Close your eyes and think of a smart car. What do you see? Is it a driverless, connected, super techy Tesla? Or is it Mercedes’ compact, 2-seater, nippy car?
Both are ‘smart’ but for very different reasons. One is about power, integration, technological advancement, increased efficiency and comfort. The other one is about flexibility and the ability to adapt to challenging and fluid contexts.
Repeat the exercise but replace ‘car’ with ‘kitchen’. What kind of smart kitchen do you see?
Right now, most smart appliance manufacturers seem to focus on the Back to the Future scenario. They are pushing standalone devices packed full of tech which will transform the kitchen in a futuristic and productive space. We have the impressively large Samsung Home Hub, a plethora of kitchen assistants (from Echo to all sort of kitchen focused speakers and tablets) and the more pedestrian ‘smartified’ appliances: internet enabled washing machines, microwave ovens etc. The typical smart kitchen ad portrays a vast kitchen with impressive looking smart devices dotted around.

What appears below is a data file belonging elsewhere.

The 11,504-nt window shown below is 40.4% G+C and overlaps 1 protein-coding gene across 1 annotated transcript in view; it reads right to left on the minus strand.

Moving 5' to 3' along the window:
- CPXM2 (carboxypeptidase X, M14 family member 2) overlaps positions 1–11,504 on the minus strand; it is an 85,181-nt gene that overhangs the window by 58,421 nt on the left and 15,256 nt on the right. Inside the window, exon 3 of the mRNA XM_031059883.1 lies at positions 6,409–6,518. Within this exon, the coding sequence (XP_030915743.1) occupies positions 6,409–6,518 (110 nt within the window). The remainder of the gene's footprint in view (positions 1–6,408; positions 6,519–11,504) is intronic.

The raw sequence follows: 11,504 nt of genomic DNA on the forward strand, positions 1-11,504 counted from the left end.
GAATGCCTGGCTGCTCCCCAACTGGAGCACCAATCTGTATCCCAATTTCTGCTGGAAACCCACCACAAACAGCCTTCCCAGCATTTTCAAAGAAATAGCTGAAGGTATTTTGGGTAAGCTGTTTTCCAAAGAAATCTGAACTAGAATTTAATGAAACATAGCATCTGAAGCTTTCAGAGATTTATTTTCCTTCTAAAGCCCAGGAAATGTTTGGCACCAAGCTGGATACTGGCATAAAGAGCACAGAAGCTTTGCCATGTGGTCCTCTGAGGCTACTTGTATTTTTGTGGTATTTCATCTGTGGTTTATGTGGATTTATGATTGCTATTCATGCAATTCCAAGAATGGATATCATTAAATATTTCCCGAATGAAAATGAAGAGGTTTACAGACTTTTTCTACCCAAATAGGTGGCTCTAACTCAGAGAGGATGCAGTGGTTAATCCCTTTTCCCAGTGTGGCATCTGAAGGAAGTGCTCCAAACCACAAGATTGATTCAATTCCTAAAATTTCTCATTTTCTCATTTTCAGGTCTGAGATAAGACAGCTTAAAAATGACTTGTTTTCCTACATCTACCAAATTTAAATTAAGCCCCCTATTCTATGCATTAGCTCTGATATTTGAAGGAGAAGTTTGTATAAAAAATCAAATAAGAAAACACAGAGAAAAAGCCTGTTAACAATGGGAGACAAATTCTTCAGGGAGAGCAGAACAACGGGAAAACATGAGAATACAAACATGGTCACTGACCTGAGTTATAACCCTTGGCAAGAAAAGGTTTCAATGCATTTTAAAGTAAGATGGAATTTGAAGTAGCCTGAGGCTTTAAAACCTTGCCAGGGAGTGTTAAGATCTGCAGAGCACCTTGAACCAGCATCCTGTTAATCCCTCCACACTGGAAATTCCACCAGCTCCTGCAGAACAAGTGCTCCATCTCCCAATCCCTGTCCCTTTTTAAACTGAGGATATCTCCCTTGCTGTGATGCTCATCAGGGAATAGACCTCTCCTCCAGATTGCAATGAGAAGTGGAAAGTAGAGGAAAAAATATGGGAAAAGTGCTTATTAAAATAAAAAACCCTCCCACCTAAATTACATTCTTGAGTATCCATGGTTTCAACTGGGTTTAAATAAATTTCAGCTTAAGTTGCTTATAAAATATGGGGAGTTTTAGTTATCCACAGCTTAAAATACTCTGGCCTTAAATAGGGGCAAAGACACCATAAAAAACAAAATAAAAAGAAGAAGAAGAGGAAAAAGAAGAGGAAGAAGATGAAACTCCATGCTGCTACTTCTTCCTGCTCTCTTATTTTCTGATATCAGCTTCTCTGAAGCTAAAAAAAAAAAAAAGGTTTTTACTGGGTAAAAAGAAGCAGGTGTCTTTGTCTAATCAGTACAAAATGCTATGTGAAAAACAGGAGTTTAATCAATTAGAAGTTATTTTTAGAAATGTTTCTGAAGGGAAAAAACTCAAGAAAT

But what happens when the kitchen shrinks? Trend Monitor (1) reports that the average kitchen size in the UK is down to 1935 levels at 13.4 sqm. And there is very little reason to believe that this trend will change anytime soon.
Developments like the shipping container block in Johannesburg or the capsule hotels in Tokyo point to a depressing future of ever smaller homes which call for a more modular and flexible approach to furniture and appliances in order to save space. The smart kitchens these consumer need are more like the Mercedes Smart car than the all singing and dancing current Tesla approach. But for now, the smart appliance market seems to prefer to look the other way and keep pushing the same large appliances that take up a lot of space and need serious resources to run.
A possible solution to all this could come from the melding of the two meanings of smart. Kitchen appliance manufacturers could choose to put the connected, Internet enabled kitchen in the service of maximising space and efficiency.
Constantin Popa is a Research Manager at Bryter, a UK and US based market research and insight agency specialising in technology research. Get in touch at firstname.lastname@example.org